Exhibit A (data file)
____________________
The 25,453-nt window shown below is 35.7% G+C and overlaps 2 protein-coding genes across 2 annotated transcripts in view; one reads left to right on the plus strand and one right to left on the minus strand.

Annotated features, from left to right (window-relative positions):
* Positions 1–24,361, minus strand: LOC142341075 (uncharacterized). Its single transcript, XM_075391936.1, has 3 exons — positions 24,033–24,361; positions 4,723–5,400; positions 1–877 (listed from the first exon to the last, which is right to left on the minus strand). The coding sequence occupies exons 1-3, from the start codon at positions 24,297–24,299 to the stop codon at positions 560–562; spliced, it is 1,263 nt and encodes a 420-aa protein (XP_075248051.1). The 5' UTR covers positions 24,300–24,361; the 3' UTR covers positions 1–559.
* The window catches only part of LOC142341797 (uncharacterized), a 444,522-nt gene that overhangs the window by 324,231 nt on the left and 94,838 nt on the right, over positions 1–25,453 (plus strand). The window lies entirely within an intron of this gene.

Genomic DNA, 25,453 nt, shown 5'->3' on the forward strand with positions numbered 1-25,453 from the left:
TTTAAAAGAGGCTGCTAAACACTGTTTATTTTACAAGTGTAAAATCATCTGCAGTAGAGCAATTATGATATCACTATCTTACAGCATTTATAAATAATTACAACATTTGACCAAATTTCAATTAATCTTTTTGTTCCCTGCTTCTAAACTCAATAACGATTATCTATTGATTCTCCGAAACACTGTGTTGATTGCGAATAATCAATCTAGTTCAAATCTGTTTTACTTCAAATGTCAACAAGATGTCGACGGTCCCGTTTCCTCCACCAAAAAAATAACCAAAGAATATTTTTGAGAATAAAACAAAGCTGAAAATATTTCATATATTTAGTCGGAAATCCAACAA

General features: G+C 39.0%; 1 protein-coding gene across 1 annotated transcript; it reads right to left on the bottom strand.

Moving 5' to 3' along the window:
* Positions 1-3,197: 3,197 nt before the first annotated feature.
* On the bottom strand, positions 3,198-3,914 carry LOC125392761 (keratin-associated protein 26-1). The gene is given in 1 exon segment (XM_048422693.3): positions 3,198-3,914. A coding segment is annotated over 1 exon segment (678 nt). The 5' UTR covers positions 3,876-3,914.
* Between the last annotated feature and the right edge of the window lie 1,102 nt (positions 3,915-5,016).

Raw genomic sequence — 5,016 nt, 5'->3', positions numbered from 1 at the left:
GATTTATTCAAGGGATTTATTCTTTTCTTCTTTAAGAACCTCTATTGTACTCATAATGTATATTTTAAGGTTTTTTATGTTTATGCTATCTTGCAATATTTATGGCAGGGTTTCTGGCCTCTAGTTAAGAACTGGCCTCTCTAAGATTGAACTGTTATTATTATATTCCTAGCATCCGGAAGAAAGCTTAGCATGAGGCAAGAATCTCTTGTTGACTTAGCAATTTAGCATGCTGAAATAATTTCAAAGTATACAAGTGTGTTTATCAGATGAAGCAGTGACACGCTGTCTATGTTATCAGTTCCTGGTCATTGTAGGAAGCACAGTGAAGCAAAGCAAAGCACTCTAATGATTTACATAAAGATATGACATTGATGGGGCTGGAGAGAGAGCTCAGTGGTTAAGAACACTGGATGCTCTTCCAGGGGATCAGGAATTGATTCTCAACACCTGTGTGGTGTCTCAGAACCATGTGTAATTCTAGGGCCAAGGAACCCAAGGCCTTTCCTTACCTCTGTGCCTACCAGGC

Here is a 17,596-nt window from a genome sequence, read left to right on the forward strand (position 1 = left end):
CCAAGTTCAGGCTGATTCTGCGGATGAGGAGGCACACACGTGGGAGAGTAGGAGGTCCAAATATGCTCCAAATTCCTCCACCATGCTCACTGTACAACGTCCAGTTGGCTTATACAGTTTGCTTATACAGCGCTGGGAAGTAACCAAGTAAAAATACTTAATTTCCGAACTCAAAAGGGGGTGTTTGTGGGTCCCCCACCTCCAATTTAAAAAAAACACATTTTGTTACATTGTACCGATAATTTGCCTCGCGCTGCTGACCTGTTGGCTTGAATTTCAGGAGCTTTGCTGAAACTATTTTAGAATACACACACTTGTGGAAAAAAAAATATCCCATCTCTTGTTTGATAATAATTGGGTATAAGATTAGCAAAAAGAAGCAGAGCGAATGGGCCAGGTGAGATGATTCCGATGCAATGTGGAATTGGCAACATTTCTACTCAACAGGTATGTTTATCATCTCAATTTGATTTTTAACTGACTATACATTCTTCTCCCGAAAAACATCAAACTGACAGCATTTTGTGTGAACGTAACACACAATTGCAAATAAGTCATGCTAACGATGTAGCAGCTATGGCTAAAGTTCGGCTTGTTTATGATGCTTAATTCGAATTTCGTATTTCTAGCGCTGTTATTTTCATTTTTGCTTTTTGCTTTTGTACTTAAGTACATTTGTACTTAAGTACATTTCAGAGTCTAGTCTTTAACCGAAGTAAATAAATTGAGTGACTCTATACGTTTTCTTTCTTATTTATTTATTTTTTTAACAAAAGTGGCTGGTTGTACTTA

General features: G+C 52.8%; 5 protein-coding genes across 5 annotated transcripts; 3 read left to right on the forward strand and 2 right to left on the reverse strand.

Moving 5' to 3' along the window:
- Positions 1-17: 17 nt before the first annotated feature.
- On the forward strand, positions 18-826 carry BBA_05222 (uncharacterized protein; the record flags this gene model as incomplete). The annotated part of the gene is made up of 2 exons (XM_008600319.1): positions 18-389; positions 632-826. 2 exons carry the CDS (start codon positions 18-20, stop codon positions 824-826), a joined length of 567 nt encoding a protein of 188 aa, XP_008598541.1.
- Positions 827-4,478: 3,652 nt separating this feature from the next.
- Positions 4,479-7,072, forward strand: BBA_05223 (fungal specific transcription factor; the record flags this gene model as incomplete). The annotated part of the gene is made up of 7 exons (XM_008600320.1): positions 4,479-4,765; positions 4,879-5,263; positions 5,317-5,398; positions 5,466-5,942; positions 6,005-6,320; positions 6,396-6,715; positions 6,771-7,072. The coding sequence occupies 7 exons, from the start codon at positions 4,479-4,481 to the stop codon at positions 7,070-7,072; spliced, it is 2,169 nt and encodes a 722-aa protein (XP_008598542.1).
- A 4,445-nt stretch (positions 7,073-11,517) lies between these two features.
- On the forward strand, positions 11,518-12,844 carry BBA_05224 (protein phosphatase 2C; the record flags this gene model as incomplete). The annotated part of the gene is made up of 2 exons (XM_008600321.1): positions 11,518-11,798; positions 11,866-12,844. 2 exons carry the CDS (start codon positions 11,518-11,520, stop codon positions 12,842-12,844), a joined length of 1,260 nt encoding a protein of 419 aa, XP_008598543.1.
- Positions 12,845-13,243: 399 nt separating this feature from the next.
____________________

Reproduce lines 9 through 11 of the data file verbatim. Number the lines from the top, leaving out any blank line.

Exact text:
* Positions 1-3,197: 3,197 nt before the first annotated feature.
* On the bottom strand, positions 3,198-3,914 carry LOC125392761 (keratin-associated protein 26-1). The gene is given in 1 exon segment (XM_048422693.3): positions 3,198-3,914. A coding segment is annotated over 1 exon segment (678 nt). The 5' UTR covers positions 3,876-3,914.
* Between the last annotated feature and the right edge of the window lie 1,102 nt (positions 3,915-5,016).